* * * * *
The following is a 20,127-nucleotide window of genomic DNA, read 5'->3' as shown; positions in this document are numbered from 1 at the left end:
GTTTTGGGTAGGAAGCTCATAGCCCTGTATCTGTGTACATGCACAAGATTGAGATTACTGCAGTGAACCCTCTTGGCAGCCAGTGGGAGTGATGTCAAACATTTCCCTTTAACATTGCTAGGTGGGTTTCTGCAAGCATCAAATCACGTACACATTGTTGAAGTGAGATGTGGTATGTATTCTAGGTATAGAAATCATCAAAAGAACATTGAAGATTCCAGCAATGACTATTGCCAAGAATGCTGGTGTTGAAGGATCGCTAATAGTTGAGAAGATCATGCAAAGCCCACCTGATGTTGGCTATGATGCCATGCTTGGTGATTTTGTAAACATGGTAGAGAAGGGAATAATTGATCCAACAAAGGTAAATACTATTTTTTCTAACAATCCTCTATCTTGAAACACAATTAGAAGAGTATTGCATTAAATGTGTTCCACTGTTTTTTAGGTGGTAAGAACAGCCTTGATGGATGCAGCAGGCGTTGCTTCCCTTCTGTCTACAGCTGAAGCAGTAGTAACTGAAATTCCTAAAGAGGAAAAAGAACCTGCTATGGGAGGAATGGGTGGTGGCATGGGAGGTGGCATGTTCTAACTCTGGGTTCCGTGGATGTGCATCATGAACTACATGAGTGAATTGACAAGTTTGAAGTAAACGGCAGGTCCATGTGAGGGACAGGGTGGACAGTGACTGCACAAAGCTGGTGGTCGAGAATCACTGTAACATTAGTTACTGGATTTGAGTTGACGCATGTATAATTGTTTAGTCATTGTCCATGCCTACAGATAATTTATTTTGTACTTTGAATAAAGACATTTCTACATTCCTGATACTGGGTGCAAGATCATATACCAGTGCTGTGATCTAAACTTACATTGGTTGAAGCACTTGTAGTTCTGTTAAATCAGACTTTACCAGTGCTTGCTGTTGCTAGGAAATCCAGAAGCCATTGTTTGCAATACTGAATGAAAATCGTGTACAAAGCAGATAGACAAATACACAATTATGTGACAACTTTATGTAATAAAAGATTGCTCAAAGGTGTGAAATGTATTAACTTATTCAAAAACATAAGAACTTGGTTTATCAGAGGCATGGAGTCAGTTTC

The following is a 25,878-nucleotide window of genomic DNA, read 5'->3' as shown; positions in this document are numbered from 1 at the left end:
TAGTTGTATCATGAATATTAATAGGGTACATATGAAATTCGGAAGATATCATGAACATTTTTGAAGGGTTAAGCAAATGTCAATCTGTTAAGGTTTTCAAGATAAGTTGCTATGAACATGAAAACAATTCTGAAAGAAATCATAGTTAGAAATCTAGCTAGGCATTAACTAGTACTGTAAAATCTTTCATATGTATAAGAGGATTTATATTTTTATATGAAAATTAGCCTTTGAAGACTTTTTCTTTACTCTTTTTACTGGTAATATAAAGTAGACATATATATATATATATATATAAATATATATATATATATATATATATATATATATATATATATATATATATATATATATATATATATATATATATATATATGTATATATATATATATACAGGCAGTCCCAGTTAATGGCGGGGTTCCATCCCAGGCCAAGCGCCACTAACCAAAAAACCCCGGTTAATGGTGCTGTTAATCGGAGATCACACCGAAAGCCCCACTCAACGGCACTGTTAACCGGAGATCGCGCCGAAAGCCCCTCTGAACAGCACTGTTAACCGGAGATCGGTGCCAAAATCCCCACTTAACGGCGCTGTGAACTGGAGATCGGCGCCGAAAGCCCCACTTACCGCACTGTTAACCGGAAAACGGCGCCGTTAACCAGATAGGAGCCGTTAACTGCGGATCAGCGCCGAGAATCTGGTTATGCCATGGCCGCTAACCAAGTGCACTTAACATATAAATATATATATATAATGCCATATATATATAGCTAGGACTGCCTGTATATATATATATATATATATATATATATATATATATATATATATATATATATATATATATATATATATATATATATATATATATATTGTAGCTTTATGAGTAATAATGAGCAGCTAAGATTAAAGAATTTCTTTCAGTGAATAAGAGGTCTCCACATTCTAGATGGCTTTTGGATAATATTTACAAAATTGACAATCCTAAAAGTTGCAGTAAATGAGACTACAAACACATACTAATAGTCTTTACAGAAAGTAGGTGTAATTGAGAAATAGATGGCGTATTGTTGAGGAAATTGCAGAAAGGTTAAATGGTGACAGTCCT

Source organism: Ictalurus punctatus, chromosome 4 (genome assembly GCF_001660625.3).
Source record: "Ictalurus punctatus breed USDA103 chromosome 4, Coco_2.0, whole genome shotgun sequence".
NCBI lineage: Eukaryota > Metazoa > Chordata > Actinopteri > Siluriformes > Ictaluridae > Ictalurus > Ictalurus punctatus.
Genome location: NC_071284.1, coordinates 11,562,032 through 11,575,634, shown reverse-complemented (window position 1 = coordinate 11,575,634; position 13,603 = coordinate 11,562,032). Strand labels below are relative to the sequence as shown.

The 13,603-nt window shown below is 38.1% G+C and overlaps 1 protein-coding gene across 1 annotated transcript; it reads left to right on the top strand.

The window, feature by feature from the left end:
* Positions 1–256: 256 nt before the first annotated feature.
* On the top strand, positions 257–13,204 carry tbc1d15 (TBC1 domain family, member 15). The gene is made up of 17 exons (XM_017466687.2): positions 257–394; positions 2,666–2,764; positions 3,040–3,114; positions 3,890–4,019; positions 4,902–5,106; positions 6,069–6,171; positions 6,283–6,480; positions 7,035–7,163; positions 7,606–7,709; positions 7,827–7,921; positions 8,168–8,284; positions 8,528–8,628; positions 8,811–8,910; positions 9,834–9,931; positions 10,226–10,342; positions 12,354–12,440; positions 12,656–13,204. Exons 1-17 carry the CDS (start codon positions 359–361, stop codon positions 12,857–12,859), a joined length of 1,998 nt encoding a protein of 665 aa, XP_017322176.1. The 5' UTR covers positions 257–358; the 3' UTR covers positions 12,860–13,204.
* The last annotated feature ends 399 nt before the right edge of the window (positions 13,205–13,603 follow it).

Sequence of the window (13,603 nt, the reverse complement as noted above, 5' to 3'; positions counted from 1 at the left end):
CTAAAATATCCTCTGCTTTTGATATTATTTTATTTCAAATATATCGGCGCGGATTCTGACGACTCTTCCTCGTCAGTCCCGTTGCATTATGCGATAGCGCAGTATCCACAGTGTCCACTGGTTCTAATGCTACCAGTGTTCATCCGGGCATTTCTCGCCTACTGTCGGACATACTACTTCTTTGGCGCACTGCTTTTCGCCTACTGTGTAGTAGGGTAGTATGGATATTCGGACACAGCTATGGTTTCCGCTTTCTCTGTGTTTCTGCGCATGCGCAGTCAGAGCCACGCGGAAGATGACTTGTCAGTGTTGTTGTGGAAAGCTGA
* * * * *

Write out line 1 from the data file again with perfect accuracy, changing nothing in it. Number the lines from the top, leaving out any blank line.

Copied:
The following is a 20,127-nucleotide window of genomic DNA, read 5'->3' as shown; positions in this document are numbered from 1 at the left end: